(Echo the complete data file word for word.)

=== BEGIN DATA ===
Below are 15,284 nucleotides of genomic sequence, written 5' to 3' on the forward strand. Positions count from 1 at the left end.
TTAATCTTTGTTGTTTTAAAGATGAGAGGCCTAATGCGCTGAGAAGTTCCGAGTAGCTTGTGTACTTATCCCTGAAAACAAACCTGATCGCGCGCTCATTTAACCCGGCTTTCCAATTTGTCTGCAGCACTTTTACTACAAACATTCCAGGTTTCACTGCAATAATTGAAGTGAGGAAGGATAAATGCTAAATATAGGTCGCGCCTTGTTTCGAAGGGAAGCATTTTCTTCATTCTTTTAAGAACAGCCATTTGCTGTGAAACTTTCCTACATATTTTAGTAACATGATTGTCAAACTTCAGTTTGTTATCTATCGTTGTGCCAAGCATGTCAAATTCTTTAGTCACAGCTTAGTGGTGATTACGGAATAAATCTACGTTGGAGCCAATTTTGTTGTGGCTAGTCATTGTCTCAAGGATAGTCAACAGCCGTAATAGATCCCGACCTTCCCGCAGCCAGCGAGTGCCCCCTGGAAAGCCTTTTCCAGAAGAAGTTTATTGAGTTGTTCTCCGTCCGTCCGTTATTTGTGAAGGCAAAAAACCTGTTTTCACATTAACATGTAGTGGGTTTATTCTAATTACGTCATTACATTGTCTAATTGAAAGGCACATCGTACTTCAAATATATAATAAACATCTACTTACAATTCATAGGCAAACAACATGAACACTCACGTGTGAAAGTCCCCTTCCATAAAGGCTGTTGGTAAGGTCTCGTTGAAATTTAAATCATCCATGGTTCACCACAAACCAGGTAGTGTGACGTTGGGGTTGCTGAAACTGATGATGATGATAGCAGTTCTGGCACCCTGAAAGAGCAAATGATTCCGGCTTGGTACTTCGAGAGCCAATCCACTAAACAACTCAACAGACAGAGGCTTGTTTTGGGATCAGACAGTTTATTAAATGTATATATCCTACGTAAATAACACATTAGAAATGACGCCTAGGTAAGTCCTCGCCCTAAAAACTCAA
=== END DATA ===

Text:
Below are 15,284 nucleotides of genomic sequence, written 5' to 3' on the forward strand. Positions count from 1 at the left end.
TTAATCTTTGTTGTTTTAAAGATGAGAGGCCTAATGCGCTGAGAAGTTCCGAGTAGCTTGTGTACTTATCCCTGAAAACAAACCTGATCGCGCGCTCATTTAACCCGGCTTTCCAATTTGTCTGCAGCACTTTTACTACAAACATTCCAGGTTTCACTGCAATAATTGAAGTGAGGAAGGATAAATGCTAAATATAGGTCGCGCCTTGTTTCGAAGGGAAGCATTTTCTTCATTCTTTTAAGAACAGCCATTTGCTGTGAAACTTTCCTACATATTTTAGTAACATGATTGTCAAACTTCAGTTTGTTATCTATCGTTGTGCCAAGCATGTCAAATTCTTTAGTCACAGCTTAGTGGTGATTACGGAATAAATCTACGTTGGAGCCAATTTTGTTGTGGCTAGTCATTGTCTCAAGGATAGTCAACAGCCGTAATAGATCCCGACCTTCCCGCAGCCAGCGAGTGCCCCCTGGAAAGCCTTTTCCAGAAGAAGTTTATTGAGTTGTTCTCCGTCCGTCCGTTATTTGTGAAGGCAAAAAACCTGTTTTCACATTAACATGTAGTGGGTTTATTCTAATTACGTCATTACATTGTCTAATTGAAAGGCACATCGTACTTCAAATATATAATAAACATCTACTTACAATTCATAGGCAAACAACATGAACACTCACGTGTGAAAGTCCCCTTCCATAAAGGCTGTTGGTAAGGTCTCGTTGAAATTTAAATCATCCATGGTTCACCACAAACCAGGTAGTGTGACGTTGGGGTTGCTGAAACTGATGATGATGATAGCAGTTCTGGCACCCTGAAAGAGCAAATGATTCCGGCTTGGTACTTCGAGAGCCAATCCACTAAACAACTCAACAGACAGAGGCTTGTTTTGGGATCAGACAGTTTATTAAATGTATATATCCTACGTAAATAACACATTAGAAATGACGCCTAGGTAAGTCCTCGCCCTAAAAACTCAA